What Is It?
Convolution is a technique that is largely used in Image data as a method of abstracting simple features such as edges or color scale. It is an elegant technique, used in earlier layers of deep image networks to dramatically reduce computation and extract component features used in assembling more complicated features for later layers in the network.
Furthermore, in addition to learning the simple-feature characteristics on your data, the convolutional filter also *implicitly encodes the location* as well.
Essentially, the convolution operation involves taking a convolution filter of some fixed shape and values and sliding over our image and evaluating:
- An element-wise product
- A combined sum
And assigning it to a single cell in the output matrix, as below
from IPython.display import Image Image('images/conv_sliding.png')
The filter above can be used to detect vertical edges when scanned over the image
Similarly, you could find horizontal edges using the following
Of course, not every edge or visual feature worth detecting fits a neat, linear boundary where you can employ close relatives to identity matricies.
Thus, your trained features in a Convolutional Layer are the actual weights of the filters you use to convolve over your image.
We can also apply these same techniques to data expressed in multiple dimension. For instance, whereas the greyscale images above were simple pixels with values between 0 and 255, color images have that same structure but with a dimension for each RGB channel.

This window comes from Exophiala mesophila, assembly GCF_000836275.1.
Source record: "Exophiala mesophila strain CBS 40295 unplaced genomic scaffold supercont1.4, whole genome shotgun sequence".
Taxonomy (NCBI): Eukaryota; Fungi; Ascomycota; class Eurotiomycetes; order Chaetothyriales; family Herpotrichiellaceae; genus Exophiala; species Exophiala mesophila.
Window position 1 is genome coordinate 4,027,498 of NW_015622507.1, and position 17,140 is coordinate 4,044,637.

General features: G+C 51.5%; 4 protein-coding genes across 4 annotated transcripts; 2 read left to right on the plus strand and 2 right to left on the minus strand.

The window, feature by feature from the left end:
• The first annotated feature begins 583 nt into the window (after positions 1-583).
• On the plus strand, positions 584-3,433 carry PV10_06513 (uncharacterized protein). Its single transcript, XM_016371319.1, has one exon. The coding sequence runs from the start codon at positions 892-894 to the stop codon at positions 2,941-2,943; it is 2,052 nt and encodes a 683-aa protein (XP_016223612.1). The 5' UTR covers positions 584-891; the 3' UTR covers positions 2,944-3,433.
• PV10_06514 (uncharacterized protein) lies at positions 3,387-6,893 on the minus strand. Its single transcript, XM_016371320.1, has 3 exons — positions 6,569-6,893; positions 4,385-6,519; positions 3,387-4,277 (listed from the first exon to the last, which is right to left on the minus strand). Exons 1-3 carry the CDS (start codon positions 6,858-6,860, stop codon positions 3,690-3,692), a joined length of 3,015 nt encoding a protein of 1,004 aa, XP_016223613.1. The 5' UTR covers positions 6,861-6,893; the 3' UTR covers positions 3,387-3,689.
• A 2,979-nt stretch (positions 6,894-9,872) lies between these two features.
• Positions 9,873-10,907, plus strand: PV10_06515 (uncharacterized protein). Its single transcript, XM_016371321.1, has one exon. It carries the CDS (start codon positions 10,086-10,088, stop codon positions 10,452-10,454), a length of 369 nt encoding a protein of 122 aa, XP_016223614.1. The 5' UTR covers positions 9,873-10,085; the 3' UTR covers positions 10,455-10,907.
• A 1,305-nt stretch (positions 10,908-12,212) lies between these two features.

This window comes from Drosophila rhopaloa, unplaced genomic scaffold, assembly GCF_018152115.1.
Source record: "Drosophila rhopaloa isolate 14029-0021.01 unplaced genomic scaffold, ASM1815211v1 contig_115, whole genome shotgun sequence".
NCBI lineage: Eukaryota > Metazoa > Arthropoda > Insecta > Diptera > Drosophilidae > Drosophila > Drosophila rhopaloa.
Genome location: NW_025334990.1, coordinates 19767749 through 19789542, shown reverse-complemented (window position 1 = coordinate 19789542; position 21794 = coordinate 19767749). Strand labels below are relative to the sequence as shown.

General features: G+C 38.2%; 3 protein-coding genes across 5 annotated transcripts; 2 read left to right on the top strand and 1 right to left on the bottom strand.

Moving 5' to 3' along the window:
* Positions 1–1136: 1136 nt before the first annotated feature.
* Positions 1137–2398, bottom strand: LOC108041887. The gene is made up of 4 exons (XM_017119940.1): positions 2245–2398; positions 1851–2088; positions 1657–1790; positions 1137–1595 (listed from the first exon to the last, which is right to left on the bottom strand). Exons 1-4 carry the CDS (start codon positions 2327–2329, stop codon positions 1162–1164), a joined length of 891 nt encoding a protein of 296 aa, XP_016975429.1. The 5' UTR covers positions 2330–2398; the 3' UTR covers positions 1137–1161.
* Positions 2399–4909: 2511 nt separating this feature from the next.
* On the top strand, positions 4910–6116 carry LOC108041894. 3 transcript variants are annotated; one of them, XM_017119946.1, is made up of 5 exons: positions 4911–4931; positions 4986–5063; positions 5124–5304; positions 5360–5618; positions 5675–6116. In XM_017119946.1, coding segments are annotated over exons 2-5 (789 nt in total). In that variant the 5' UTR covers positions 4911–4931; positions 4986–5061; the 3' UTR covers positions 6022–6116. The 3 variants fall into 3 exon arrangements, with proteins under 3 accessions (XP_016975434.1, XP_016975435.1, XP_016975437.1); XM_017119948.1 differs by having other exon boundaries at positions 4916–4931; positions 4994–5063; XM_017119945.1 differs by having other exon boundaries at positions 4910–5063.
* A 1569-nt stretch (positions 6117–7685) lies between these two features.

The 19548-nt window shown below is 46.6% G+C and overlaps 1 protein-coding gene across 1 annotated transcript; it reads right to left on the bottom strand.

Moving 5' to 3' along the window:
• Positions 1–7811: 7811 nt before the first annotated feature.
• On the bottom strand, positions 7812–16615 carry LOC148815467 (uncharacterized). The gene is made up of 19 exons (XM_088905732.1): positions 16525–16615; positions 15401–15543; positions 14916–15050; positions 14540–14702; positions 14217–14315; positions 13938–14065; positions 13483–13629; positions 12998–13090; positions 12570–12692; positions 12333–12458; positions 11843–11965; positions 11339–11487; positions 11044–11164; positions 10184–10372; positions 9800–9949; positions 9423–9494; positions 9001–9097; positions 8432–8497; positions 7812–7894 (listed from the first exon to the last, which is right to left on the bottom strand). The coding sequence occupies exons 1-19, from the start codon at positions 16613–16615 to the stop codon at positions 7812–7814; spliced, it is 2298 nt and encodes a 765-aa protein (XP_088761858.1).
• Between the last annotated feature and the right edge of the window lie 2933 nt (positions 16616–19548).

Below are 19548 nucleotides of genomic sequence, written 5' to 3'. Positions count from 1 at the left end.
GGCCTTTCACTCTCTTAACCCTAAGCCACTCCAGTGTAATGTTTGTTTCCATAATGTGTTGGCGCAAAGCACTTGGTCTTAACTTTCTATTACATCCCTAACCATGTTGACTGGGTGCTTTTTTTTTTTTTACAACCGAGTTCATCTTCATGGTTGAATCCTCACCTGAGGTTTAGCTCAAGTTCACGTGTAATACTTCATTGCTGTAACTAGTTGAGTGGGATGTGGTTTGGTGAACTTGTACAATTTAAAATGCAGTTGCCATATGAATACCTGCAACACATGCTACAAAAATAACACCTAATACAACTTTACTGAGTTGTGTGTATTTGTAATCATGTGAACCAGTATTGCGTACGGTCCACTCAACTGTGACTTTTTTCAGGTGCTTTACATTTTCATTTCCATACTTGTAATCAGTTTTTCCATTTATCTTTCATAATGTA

No matter, though, as long as the final dimension of our filter is the same as our original image, we can do basically the same convolution operation.
Intuitively, the idea of “find simple features and assemble them into complex features at later layers” makes sense, but as mentioned above, there are also great mechanical benefits of using convolution to process image data.
Andrew Ng does a great job outlining this.
Say our input data is RGB and
We know that we want to represent the first hidden layer as
28x28x6. By using a traditional Neural Network layer, we’d wind up training a weight for every single pair of nodes betwen the two, which amounts to nearly 14 million weights.
On the other hand, training 6
5x5 filters (plus a bias unit for each) gives us dramatically less weights for our model to sweat over.
Similarly, if something like “vertical edge detection” is useful for our model, it’s a no-brainer that we’d want to learn how to do that than hope that we independently learn both the existence and potential usefulness of each vertical edge in a given image.
Sparsity of Connections
Finally, Andrew also outlines a concept called translation invariance wherein the learned convolution features don’t get hung up when your picture of a cat is on the left half of your image vs your right. Early layers detect the general shapes, which activate later layers to send those areas of the image to the “is this cat-like” layers– never accidentally defining “cat-ness” with respect to any sort of location (which is sound science, as we all know that cats are more liquid than solid).
Best Practices in Deep Network Architectures
Again, convolution serves to develop a series of simple features up front, which are then used by later layers to generate increasingly complex features. Thus, the number of convolutional filters increases as we go deeper.
To elaborate more, early filters can only see some of the data, so there can only be a few patterns. Later layers can see exponentially more patterns, so we expand our number of filters accordingly.